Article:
Himalayas. After building the Panch Kedar temples, the
Pandavas mediated at Kedarnath for salvation, performed yagna (fire sacrifice) and
then through the heavenly path called the Mahapanth (also called Swargarohini),
attained heaven or salvation.
After completing the pilgrimage of Lord Shiva's darshan at the Panch Kedar temples, it is an unwritten religious rite to visit Lord Vishnu at the Badrinath Temple, as a final affirmatory proof by the devotee that he has sought blessings of Lord Shiva
Another legend states that this place was much preferred by sages of folklore for meditation. Particular mention is made of sage Arghya who through his austere penance created Urvashi, the famous apsara (nymph) at this place. Durvasa, an ancient sage, son of Atri and Anasuya, considered an incarnation of Shiva, known for his short temper did penance and meditated under the Kalpavriksha, the wish fulfilling divine tree in the precincts of the temple. Further, it is said that Durvasa had given Kunti, mother of Pandavas, a boon that "she could invoke any of the forces of nature and they would appear before her and grant whatever she desired". Once, when Pandavas, were in exile here, in order to test them Durvasa visited them along with his desciples and desired to be dined by them. Unfortunately, there was no food available within the house to feed the surprise guests. Draupadi, wife of Pandavas, sought Lord Krishna's help.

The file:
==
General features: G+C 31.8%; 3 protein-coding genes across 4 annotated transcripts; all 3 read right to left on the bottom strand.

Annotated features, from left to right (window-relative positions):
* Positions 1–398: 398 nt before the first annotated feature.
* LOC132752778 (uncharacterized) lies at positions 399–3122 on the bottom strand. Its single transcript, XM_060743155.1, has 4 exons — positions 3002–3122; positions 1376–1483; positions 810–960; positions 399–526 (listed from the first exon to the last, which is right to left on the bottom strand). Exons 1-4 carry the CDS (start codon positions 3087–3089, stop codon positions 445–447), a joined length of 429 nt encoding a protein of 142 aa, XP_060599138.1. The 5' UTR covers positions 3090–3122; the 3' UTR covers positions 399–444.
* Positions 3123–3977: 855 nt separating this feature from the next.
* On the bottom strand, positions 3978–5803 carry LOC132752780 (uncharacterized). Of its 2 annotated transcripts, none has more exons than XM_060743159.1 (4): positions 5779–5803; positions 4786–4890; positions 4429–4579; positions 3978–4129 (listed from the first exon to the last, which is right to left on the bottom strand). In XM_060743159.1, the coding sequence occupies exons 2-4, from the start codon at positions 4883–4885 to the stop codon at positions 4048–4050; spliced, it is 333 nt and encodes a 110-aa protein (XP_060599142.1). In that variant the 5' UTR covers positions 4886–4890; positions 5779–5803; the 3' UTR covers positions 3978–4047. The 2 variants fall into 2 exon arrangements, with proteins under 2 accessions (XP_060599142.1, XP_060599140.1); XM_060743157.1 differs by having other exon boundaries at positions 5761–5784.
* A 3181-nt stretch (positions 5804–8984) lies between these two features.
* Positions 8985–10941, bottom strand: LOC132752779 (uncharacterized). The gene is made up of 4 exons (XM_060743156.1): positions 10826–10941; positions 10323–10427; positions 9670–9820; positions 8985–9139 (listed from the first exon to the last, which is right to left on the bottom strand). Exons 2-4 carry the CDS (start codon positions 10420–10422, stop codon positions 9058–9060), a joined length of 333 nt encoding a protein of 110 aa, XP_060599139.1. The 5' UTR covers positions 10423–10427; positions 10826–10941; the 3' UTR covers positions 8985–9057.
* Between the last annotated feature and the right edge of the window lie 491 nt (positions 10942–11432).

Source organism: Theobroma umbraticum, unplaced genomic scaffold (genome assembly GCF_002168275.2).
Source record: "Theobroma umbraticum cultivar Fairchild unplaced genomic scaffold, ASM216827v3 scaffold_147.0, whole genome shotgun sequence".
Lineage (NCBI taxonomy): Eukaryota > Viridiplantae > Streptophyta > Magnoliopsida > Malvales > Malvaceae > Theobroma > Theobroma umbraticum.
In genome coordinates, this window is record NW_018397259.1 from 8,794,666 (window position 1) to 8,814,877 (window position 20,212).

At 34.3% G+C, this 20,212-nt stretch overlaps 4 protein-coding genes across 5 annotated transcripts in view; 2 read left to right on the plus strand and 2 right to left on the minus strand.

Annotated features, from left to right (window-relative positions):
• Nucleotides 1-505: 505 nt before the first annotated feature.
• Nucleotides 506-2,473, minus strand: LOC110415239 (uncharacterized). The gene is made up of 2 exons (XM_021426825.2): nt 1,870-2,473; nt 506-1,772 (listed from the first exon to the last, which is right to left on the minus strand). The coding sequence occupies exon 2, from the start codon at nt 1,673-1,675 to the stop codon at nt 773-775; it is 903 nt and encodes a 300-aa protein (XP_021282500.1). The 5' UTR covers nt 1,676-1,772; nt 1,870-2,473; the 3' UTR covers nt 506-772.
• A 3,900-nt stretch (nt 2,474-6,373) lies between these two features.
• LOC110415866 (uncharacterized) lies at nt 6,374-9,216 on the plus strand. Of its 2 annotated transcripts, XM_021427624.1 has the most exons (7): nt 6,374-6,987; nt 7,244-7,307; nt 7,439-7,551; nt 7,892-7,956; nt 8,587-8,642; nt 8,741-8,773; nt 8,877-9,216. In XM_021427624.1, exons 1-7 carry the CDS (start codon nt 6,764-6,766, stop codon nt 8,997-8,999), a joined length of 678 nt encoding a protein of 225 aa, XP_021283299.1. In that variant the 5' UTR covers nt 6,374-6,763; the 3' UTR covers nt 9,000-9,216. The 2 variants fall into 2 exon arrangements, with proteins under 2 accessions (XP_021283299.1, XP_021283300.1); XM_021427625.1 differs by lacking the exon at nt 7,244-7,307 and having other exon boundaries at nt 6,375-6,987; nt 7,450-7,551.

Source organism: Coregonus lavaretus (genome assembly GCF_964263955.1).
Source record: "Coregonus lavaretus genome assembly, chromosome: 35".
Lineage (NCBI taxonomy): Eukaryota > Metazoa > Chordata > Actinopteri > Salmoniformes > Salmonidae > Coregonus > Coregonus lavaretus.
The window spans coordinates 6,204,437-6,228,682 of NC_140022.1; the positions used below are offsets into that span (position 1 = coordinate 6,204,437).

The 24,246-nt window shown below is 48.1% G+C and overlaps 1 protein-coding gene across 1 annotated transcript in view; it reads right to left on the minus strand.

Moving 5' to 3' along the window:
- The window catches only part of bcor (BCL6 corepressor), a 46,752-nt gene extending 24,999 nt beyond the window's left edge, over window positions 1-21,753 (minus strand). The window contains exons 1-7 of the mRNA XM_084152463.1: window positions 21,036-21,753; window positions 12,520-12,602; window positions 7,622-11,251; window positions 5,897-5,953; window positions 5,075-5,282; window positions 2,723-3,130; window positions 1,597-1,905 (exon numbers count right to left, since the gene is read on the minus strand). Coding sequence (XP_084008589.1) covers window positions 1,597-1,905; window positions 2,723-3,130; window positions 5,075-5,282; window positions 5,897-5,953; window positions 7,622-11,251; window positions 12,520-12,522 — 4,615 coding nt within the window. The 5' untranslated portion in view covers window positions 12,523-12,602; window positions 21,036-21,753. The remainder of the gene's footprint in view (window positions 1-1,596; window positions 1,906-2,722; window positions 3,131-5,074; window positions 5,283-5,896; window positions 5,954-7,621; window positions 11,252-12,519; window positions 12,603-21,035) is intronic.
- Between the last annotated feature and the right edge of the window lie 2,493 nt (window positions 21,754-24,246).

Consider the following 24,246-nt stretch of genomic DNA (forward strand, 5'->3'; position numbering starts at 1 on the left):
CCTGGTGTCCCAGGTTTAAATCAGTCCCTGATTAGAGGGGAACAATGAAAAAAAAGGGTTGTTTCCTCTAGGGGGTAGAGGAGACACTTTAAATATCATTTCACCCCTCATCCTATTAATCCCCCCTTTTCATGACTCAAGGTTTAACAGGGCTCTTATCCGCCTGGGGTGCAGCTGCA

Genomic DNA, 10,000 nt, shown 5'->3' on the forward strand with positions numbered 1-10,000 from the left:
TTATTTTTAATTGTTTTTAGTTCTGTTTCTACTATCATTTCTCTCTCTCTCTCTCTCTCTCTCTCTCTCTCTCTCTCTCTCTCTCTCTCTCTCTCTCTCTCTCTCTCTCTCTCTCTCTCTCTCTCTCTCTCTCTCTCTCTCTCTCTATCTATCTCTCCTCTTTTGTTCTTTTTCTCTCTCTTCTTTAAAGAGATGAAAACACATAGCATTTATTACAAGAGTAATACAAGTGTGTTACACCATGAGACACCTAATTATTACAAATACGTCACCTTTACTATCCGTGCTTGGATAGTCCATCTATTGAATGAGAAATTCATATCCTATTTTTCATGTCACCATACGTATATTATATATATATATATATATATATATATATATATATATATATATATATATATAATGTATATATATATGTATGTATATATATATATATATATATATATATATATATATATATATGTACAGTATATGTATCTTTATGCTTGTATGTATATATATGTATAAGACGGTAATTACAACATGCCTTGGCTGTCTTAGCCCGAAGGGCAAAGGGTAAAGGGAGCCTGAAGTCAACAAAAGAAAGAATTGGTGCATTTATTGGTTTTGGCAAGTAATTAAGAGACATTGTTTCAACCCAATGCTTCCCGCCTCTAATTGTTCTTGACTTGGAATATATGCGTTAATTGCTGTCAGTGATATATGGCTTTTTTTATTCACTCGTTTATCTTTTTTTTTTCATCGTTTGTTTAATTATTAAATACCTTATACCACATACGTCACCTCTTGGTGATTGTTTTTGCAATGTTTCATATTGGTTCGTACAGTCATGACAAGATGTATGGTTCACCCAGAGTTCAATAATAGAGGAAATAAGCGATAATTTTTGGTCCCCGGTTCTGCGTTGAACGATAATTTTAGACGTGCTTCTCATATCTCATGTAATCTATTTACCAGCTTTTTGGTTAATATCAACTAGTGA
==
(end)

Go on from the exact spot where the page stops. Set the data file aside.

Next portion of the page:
materialised on the scene and solved the problem.
The temple priests at this temple also are the Dasnamis and Gossains, desciples of Adi Shankara. At Tungnath also the priests are Khasiya Brahmins. These priests hail from South India; the Namboodiri brahmin sect who worship at Badrinath and Kedarnath from Kerala, the Jangamas are lingayats from Mysore and the Dasnami Gossains belong to Adi Shankara’s group. The priests at the Rudranath temple are Dasnamis and Gosains.
The Kalpeshwar temple is located in the Urgam valley of the Himalayan mountain range near Urgam village (2 km) short of the temple). On the bridle path from Helang to Kalpeshwar, the enchanting confluence of the Alaknanda and Kalpganga rivers is seen. Kalp Ganga river flows through the Urgam valley. The Urgam valley is a dense forest area. The valley has apple orchards and terraced fields where potato is grown extensively.
Access to Kalpeshwar by road up to Urgam is from Rishikesh, a distance of 253 km on the Rishikesh-Badrinath road. Earlier the trek route existed from Helang to Kalpeshwar via Urgam village for a distance of 10 km . But now a good jeep-able road is constructed from Helang to Urgam, so from Urgam it's just 2 km trek to reach Kalpeshwar. The nearest airport is at Jolly Grant, Dehradun at a distance of 272 km and the nearest railhead, Rishikesh, is 255 km. Boodha Kedar temple surrounded by potato fields is seen on the trek route. Also seen is the Dhyan Badri temple at
, one of the Sapt
Badri (seven Badri) temples Urgam